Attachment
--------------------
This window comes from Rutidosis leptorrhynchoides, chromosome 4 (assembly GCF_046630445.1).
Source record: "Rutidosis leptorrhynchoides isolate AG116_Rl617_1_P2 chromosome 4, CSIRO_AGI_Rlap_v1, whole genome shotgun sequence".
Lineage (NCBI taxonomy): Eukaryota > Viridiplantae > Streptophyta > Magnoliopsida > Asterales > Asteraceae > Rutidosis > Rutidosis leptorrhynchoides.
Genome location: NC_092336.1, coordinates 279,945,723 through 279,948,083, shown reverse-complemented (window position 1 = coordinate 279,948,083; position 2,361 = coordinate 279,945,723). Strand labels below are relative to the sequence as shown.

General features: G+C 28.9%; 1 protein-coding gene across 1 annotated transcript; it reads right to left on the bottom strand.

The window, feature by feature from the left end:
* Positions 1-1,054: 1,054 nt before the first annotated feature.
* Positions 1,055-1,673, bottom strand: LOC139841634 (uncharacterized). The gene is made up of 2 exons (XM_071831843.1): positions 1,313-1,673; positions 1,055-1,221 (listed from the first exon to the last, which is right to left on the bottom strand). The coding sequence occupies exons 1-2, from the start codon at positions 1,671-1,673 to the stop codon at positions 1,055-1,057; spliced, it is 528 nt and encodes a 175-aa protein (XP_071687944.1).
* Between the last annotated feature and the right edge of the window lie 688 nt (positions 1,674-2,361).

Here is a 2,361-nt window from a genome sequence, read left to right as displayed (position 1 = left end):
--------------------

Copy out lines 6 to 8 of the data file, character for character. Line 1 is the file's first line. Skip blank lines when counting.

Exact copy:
The window, feature by feature from the left end:
* Positions 1-1,054: 1,054 nt before the first annotated feature.
* Positions 1,055-1,673, bottom strand: LOC139841634 (uncharacterized). The gene is made up of 2 exons (XM_071831843.1): positions 1,313-1,673; positions 1,055-1,221 (listed from the first exon to the last, which is right to left on the bottom strand). The coding sequence occupies exons 1-2, from the start codon at positions 1,671-1,673 to the stop codon at positions 1,055-1,057; spliced, it is 528 nt and encodes a 175-aa protein (XP_071687944.1).